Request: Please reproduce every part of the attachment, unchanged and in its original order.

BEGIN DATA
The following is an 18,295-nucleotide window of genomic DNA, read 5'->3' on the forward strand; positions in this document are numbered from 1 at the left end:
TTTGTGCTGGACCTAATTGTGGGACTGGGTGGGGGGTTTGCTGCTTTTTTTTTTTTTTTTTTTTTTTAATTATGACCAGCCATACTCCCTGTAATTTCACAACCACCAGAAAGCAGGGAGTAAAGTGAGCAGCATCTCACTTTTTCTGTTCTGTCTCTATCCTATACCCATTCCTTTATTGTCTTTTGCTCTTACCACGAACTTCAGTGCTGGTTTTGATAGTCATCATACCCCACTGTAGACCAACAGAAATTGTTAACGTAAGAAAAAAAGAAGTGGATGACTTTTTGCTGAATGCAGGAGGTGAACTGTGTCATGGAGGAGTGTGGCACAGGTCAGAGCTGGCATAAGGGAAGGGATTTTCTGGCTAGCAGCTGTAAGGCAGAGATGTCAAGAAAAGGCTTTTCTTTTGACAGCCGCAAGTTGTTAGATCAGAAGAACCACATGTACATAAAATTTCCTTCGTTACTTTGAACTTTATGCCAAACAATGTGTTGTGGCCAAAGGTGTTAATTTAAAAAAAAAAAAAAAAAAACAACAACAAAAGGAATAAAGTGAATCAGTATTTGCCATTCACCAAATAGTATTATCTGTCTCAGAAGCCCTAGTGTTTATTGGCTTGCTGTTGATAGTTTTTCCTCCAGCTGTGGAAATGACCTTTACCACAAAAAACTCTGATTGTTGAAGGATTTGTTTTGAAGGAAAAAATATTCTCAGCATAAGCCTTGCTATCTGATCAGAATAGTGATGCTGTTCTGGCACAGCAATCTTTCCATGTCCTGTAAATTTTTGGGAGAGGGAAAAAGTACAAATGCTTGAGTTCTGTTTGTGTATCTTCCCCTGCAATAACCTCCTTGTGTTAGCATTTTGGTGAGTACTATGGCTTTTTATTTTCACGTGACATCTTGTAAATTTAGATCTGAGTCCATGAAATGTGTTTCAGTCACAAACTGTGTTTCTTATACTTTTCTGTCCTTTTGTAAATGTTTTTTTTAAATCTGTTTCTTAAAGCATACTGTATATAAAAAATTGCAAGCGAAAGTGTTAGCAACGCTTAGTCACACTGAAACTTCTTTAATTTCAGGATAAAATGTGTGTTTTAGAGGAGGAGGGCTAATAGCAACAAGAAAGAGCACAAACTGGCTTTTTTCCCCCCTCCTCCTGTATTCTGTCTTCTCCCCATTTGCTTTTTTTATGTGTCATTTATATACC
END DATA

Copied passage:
The following is an 18,295-nucleotide window of genomic DNA, read 5'->3' on the forward strand; positions in this document are numbered from 1 at the left end:
TTTGTGCTGGACCTAATTGTGGGACTGGGTGGGGGGTTTGCTGCTTTTTTTTTTTTTTTTTTTTTTTAATTATGACCAGCCATACTCCCTGTAATTTCACAACCACCAGAAAGCAGGGAGTAAAGTGAGCAGCATCTCACTTTTTCTGTTCTGTCTCTATCCTATACCCATTCCTTTATTGTCTTTTGCTCTTACCACGAACTTCAGTGCTGGTTTTGATAGTCATCATACCCCACTGTAGACCAACAGAAATTGTTAACGTAAGAAAAAAAGAAGTGGATGACTTTTTGCTGAATGCAGGAGGTGAACTGTGTCATGGAGGAGTGTGGCACAGGTCAGAGCTGGCATAAGGGAAGGGATTTTCTGGCTAGCAGCTGTAAGGCAGAGATGTCAAGAAAAGGCTTTTCTTTTGACAGCCGCAAGTTGTTAGATCAGAAGAACCACATGTACATAAAATTTCCTTCGTTACTTTGAACTTTATGCCAAACAATGTGTTGTGGCCAAAGGTGTTAATTTAAAAAAAAAAAAAAAAAAACAACAACAAAAGGAATAAAGTGAATCAGTATTTGCCATTCACCAAATAGTATTATCTGTCTCAGAAGCCCTAGTGTTTATTGGCTTGCTGTTGATAGTTTTTCCTCCAGCTGTGGAAATGACCTTTACCACAAAAAACTCTGATTGTTGAAGGATTTGTTTTGAAGGAAAAAATATTCTCAGCATAAGCCTTGCTATCTGATCAGAATAGTGATGCTGTTCTGGCACAGCAATCTTTCCATGTCCTGTAAATTTTTGGGAGAGGGAAAAAGTACAAATGCTTGAGTTCTGTTTGTGTATCTTCCCCTGCAATAACCTCCTTGTGTTAGCATTTTGGTGAGTACTATGGCTTTTTATTTTCACGTGACATCTTGTAAATTTAGATCTGAGTCCATGAAATGTGTTTCAGTCACAAACTGTGTTTCTTATACTTTTCTGTCCTTTTGTAAATGTTTTTTTTAAATCTGTTTCTTAAAGCATACTGTATATAAAAAATTGCAAGCGAAAGTGTTAGCAACGCTTAGTCACACTGAAACTTCTTTAATTTCAGGATAAAATGTGTGTTTTAGAGGAGGAGGGCTAATAGCAACAAGAAAGAGCACAAACTGGCTTTTTTCCCCCCTCCTCCTGTATTCTGTCTTCTCCCCATTTGCTTTTTTTATGTGTCATTTATATACC